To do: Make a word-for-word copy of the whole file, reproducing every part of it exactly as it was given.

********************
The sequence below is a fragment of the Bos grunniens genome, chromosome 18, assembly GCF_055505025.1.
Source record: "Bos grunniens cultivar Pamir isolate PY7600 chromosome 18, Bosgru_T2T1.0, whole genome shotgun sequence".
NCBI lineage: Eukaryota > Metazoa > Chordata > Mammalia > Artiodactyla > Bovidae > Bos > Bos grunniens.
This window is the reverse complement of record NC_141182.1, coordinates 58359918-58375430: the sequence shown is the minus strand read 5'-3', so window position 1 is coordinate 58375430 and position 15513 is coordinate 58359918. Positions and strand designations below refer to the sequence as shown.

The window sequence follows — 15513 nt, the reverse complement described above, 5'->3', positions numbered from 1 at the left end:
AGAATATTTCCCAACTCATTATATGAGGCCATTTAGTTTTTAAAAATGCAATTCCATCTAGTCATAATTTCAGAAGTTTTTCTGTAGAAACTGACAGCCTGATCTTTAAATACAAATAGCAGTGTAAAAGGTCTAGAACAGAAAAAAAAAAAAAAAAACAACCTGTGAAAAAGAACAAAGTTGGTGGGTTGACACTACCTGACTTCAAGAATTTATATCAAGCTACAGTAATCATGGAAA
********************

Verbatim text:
The sequence below is a fragment of the Bos grunniens genome, chromosome 18, assembly GCF_055505025.1.
Source record: "Bos grunniens cultivar Pamir isolate PY7600 chromosome 18, Bosgru_T2T1.0, whole genome shotgun sequence".
NCBI lineage: Eukaryota > Metazoa > Chordata > Mammalia > Artiodactyla > Bovidae > Bos > Bos grunniens.
This window is the reverse complement of record NC_141182.1, coordinates 58359918-58375430: the sequence shown is the minus strand read 5'-3', so window position 1 is coordinate 58375430 and position 15513 is coordinate 58359918. Positions and strand designations below refer to the sequence as shown.

The window sequence follows — 15513 nt, the reverse complement described above, 5'->3', positions numbered from 1 at the left end:
AGAATATTTCCCAACTCATTATATGAGGCCATTTAGTTTTTAAAAATGCAATTCCATCTAGTCATAATTTCAGAAGTTTTTCTGTAGAAACTGACAGCCTGATCTTTAAATACAAATAGCAGTGTAAAAGGTCTAGAACAGAAAAAAAAAAAAAAAAACAACCTGTGAAAAAGAACAAAGTTGGTGGGTTGACACTACCTGACTTCAAGAATTTATATCAAGCTACAGTAATCATGGAAA